Mexican Tomato Suspension and Cal Wine Grape Harvest
**In a decision that keeps the tomato suspension agreement between Mexican growers and the Department of Commerce in place, the U.S. International Trade Commission ruled Mexican tomatoes sold at less than “fair value” threaten the domestic industry.
According to thepacker.com, the ITC determined the U.S. tomato industry is threatened by imports of fresh tomatoes from Mexico, agreeing they’re sold in the U.S. at less than fair value.
As a result, the suspension remains in effect.
**The 2019 winegrape harvest started a week or two later than usual in many California wine regions, but because many of the grapes were still in winter dormancy, heavy February rains had no impact.
And, according to agrimarketing.com, October wildfires did not impact this year's harvest since most of the winegrapes were already in.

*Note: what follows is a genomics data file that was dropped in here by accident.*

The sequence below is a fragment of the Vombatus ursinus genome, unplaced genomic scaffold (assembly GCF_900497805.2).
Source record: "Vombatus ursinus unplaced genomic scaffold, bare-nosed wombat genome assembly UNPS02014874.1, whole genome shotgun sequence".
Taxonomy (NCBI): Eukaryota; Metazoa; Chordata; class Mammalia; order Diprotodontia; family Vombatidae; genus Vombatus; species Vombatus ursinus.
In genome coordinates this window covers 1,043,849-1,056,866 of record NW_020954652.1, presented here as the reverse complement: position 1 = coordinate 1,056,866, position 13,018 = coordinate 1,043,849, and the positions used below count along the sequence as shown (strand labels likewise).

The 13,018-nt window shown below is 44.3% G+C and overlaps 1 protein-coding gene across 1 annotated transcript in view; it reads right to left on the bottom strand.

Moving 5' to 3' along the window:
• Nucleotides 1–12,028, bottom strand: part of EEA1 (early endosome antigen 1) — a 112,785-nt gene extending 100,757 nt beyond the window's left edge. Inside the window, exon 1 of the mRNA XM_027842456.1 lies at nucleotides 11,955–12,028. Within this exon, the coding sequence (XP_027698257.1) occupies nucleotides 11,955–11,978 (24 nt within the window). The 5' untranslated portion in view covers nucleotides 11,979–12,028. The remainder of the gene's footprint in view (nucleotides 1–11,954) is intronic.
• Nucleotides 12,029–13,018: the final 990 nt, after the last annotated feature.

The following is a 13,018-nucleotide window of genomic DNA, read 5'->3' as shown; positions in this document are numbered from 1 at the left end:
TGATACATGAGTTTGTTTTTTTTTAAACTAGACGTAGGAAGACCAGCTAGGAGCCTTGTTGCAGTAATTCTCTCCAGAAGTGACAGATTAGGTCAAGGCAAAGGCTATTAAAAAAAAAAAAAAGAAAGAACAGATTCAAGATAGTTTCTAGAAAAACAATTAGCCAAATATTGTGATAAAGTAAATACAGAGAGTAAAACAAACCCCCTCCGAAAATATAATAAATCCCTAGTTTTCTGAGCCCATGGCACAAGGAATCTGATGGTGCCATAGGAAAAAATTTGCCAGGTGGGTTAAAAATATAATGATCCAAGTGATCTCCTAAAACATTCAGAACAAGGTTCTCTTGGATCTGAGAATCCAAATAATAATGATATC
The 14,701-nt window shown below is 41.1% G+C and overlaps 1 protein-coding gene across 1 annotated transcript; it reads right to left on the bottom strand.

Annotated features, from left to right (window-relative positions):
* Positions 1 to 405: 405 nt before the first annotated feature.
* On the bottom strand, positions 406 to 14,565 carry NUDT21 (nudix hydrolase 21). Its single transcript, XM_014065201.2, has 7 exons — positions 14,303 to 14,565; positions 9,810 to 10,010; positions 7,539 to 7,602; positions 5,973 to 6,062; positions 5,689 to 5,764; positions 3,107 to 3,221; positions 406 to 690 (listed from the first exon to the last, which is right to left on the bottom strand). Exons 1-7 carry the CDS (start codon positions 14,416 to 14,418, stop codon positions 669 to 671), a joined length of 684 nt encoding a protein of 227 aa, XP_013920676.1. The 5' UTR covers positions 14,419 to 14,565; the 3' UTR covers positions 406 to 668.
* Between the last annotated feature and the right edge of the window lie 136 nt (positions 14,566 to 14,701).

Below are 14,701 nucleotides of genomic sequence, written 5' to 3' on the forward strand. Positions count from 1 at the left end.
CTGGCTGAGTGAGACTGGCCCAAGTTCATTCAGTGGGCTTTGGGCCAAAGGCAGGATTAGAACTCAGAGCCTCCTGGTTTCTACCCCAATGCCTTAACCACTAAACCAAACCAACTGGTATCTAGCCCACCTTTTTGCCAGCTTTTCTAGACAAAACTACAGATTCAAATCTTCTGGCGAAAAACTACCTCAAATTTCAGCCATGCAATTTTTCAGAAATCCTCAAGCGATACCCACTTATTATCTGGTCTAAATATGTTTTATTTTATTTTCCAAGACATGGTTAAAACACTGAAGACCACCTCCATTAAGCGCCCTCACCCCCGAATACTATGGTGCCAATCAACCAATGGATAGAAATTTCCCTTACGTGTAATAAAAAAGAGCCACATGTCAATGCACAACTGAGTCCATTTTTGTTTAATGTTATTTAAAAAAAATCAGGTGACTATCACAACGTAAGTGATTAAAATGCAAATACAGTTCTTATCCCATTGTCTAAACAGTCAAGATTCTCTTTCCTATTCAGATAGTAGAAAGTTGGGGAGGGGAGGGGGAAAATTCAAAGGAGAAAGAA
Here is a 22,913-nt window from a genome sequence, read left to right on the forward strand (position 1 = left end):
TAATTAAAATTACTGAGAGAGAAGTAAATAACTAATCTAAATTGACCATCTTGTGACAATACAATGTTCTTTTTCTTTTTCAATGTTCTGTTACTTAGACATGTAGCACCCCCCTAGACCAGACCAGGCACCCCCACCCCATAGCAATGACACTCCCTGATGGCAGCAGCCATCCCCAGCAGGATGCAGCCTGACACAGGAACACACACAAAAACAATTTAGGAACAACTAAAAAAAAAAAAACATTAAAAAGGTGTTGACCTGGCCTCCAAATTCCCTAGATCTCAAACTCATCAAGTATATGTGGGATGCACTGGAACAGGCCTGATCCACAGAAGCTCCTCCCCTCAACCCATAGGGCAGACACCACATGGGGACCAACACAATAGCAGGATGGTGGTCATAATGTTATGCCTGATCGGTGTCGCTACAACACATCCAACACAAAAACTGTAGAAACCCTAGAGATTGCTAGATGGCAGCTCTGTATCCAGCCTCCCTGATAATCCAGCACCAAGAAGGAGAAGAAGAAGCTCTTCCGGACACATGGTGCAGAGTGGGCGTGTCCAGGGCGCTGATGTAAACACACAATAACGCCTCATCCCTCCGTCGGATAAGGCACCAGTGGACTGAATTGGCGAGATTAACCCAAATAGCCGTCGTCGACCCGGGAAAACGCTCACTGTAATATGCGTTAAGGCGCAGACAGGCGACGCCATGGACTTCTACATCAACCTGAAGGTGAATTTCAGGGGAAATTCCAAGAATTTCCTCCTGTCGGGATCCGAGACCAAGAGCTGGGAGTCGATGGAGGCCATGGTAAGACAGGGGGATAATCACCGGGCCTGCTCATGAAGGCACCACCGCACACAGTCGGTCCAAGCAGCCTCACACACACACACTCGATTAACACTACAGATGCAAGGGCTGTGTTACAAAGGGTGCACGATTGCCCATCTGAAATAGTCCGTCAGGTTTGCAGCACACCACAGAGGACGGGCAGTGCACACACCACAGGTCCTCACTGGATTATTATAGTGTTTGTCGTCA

The USDA's August Crop Report estimates the 2019 yield at 4.2 million tons, 2% less than 2018 and a bit higher than the historical average of 3.9 million tons.
**Despite USDA reporting that October milk production rose 1.7%, milk prices continue to remain higher.
Vault Ag’s Brian Rice tells agweb.com, right now, it's on firm footing, but as we get into January, that could change.
U.S. cheese prices are much higher than the rest of the world, and Rice fears pricing resets and forward contracting resets will lead to trouble exporting U.S. cheese.